We think we know who is not getting vaccinated, but a Venn diagram of people who suspect the federal government and the pharmaceutical industry may not have their best interests in mind includes veterans, immigrants, people who’ve encountered the school-to-prison pipeline and, yes, some women who take Blythe Danner’s daughter seriously. Mocking such a complicated situation with memes is a distraction.
As part of the first MTV generation, I learned that “psychographics” are real. The term refers to predictive marketing that connects, shifts and adapts people’s behavior. “You tell me the music people like and I’ll tell you their views on abortion, whether we should increase our military arms … their response to political candidates, even their taste in jokes,” MTV creator Robert Pittman told The Washington Post in 1982.
If people are mad as hell, drowning in dirty laundry, feeling bought, sold and divided, this has in part to do with what is put in front of our eyeballs.
Social media promised a new form of democratic populism. A Duke University colleague, in a tome titled “Empire,“ predicted that people would come together against tyrannical regimes. Despite the Arab Spring, that has not happened. Instead, we are being divided limb from limb, in my own beloved (and, at our best, really weird) democracy.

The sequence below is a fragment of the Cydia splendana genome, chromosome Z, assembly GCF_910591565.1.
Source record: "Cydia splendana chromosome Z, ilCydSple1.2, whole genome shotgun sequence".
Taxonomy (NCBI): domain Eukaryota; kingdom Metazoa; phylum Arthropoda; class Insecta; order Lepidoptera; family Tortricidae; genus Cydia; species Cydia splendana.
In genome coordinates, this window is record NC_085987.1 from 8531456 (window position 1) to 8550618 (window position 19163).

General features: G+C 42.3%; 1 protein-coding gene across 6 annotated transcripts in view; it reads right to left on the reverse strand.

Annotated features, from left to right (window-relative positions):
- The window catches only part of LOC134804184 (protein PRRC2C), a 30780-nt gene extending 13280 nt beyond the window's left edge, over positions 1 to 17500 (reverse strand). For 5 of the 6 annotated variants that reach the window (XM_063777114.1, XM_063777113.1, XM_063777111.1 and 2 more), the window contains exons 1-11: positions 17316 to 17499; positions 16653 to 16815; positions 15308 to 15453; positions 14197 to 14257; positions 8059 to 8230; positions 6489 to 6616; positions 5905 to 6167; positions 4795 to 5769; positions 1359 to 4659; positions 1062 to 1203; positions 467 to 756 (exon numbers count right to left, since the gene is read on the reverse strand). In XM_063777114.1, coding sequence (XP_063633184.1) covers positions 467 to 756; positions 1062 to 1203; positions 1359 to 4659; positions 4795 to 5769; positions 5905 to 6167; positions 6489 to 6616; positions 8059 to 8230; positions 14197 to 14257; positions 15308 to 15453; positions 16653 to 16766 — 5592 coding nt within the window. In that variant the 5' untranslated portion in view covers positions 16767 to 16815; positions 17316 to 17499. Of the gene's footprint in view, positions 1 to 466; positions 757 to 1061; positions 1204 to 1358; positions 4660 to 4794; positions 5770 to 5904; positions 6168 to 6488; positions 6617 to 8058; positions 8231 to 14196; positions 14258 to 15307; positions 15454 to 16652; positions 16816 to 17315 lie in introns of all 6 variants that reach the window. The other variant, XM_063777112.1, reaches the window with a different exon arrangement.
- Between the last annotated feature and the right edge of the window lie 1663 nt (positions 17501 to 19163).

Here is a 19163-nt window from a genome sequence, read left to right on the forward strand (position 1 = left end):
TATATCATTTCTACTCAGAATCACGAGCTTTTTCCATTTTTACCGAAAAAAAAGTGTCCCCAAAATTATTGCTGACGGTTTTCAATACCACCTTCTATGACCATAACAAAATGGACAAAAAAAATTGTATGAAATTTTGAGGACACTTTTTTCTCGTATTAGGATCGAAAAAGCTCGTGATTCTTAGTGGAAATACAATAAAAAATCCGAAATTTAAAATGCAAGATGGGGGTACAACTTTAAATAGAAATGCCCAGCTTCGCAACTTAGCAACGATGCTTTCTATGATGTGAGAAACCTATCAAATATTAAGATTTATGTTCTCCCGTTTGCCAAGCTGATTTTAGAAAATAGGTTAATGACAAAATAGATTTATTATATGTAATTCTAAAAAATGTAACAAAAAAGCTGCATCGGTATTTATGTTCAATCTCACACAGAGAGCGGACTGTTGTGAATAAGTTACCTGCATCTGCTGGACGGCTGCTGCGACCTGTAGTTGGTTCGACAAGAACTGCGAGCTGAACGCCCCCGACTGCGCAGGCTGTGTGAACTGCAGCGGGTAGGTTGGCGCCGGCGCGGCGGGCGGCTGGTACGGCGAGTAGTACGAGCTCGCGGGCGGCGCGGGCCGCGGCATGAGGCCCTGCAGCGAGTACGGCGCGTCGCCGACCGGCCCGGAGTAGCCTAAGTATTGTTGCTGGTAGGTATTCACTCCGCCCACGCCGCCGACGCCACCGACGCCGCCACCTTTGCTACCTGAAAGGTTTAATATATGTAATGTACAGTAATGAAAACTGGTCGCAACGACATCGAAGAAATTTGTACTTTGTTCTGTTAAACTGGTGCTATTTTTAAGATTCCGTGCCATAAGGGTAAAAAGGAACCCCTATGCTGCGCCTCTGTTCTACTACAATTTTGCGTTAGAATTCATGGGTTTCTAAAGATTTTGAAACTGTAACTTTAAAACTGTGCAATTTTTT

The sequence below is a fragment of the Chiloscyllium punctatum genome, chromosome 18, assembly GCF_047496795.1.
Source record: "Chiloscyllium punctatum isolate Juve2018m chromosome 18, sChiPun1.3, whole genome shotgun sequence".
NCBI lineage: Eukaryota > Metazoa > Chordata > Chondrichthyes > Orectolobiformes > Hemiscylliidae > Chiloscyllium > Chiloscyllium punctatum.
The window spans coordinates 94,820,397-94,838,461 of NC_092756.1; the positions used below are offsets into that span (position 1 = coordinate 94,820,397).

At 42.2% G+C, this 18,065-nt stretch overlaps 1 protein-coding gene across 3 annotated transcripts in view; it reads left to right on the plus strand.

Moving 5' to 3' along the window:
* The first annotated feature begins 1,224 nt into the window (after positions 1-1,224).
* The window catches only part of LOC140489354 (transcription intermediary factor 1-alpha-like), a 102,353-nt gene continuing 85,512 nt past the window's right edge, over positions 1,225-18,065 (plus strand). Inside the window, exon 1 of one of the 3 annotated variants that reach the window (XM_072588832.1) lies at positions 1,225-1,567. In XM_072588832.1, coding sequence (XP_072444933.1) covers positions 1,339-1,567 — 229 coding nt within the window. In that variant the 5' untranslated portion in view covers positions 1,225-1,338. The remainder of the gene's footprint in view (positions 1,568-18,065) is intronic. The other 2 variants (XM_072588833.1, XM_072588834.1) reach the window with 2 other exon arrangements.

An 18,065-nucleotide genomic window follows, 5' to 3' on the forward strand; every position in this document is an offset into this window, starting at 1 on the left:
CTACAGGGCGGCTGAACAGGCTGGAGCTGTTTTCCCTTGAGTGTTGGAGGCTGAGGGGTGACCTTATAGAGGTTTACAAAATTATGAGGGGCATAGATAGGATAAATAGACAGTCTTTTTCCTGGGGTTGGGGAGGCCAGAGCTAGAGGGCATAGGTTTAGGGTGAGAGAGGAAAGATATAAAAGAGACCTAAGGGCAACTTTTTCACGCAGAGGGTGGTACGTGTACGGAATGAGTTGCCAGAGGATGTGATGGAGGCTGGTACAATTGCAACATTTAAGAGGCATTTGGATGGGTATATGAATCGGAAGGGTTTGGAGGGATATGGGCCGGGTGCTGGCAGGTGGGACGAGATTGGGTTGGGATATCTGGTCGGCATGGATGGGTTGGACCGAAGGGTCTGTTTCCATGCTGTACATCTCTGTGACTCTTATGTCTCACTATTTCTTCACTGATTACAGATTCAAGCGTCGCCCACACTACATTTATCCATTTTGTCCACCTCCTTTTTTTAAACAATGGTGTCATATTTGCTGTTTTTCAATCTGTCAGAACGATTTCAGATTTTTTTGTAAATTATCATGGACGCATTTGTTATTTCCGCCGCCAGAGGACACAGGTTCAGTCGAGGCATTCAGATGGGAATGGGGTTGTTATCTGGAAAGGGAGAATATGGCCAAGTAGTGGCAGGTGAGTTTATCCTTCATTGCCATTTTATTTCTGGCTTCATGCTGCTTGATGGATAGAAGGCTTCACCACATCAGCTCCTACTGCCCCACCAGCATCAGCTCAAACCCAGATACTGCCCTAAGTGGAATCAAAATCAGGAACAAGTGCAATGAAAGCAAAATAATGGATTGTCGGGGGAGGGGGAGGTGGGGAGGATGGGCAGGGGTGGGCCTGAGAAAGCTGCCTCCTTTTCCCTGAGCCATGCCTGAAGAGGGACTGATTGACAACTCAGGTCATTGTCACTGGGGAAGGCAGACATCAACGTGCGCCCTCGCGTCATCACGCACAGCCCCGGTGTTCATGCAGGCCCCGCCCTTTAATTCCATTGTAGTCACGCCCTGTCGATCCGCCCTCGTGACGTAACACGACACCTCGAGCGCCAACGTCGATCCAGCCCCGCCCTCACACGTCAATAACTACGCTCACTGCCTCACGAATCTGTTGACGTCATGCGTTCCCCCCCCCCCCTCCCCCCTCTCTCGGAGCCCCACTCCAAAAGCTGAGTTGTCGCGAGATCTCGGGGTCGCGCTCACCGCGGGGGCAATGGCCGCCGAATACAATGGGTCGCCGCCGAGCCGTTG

Every Republican with job security and health insurance I know personally was vaccinated as soon as their turn came up. Many registered Democrats I know personally are women, Black, white and Latina, and we have no more sick days or hours to spare. Even if we are vaccinated, we are not so proud as to declare ourselves such.
As one friend put it, forget survival. We want, together, true flourishing. It should not be considered greedy to want joy. So, at the grocery store, people will keep talking, discovering the real news and our need, in common, for systemic change. May it be so.
(The Rev. Amy Laura Hall has taught ethics at Duke University since 1999, and her most recent book is “Laughing at the Devil: Seeing the World with Julian of Norwich.” The views expressed in this commentary do not necessarily reflect those of Religion News Service.)